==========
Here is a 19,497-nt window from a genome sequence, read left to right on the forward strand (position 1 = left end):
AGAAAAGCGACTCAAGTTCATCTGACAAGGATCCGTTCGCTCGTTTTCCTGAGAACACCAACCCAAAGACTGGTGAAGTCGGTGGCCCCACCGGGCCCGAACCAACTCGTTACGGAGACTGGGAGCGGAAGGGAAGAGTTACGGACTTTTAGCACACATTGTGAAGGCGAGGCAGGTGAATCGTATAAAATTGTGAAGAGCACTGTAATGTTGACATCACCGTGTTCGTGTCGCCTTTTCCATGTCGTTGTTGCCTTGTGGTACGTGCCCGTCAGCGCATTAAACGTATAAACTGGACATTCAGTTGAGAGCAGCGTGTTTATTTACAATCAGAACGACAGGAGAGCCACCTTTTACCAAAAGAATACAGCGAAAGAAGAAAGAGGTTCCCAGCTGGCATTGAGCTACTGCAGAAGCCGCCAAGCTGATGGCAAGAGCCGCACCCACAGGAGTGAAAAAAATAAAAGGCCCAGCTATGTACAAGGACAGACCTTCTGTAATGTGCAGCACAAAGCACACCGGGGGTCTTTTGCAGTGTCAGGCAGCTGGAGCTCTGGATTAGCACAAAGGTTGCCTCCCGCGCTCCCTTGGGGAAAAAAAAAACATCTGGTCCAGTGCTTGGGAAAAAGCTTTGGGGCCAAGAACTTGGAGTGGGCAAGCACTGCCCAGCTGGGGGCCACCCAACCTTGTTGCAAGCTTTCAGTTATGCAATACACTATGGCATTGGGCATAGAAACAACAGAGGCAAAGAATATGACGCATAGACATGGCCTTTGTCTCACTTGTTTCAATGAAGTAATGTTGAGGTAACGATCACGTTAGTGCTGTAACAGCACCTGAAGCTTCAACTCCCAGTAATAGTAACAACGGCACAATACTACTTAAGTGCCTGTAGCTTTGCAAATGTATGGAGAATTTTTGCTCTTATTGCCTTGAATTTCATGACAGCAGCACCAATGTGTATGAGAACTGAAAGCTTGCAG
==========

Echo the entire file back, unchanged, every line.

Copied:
Here is a 19,497-nt window from a genome sequence, read left to right on the forward strand (position 1 = left end):
AGAAAAGCGACTCAAGTTCATCTGACAAGGATCCGTTCGCTCGTTTTCCTGAGAACACCAACCCAAAGACTGGTGAAGTCGGTGGCCCCACCGGGCCCGAACCAACTCGTTACGGAGACTGGGAGCGGAAGGGAAGAGTTACGGACTTTTAGCACACATTGTGAAGGCGAGGCAGGTGAATCGTATAAAATTGTGAAGAGCACTGTAATGTTGACATCACCGTGTTCGTGTCGCCTTTTCCATGTCGTTGTTGCCTTGTGGTACGTGCCCGTCAGCGCATTAAACGTATAAACTGGACATTCAGTTGAGAGCAGCGTGTTTATTTACAATCAGAACGACAGGAGAGCCACCTTTTACCAAAAGAATACAGCGAAAGAAGAAAGAGGTTCCCAGCTGGCATTGAGCTACTGCAGAAGCCGCCAAGCTGATGGCAAGAGCCGCACCCACAGGAGTGAAAAAAATAAAAGGCCCAGCTATGTACAAGGACAGACCTTCTGTAATGTGCAGCACAAAGCACACCGGGGGTCTTTTGCAGTGTCAGGCAGCTGGAGCTCTGGATTAGCACAAAGGTTGCCTCCCGCGCTCCCTTGGGGAAAAAAAAAACATCTGGTCCAGTGCTTGGGAAAAAGCTTTGGGGCCAAGAACTTGGAGTGGGCAAGCACTGCCCAGCTGGGGGCCACCCAACCTTGTTGCAAGCTTTCAGTTATGCAATACACTATGGCATTGGGCATAGAAACAACAGAGGCAAAGAATATGACGCATAGACATGGCCTTTGTCTCACTTGTTTCAATGAAGTAATGTTGAGGTAACGATCACGTTAGTGCTGTAACAGCACCTGAAGCTTCAACTCCCAGTAATAGTAACAACGGCACAATACTACTTAAGTGCCTGTAGCTTTGCAAATGTATGGAGAATTTTTGCTCTTATTGCCTTGAATTTCATGACAGCAGCACCAATGTGTATGAGAACTGAAAGCTTGCAG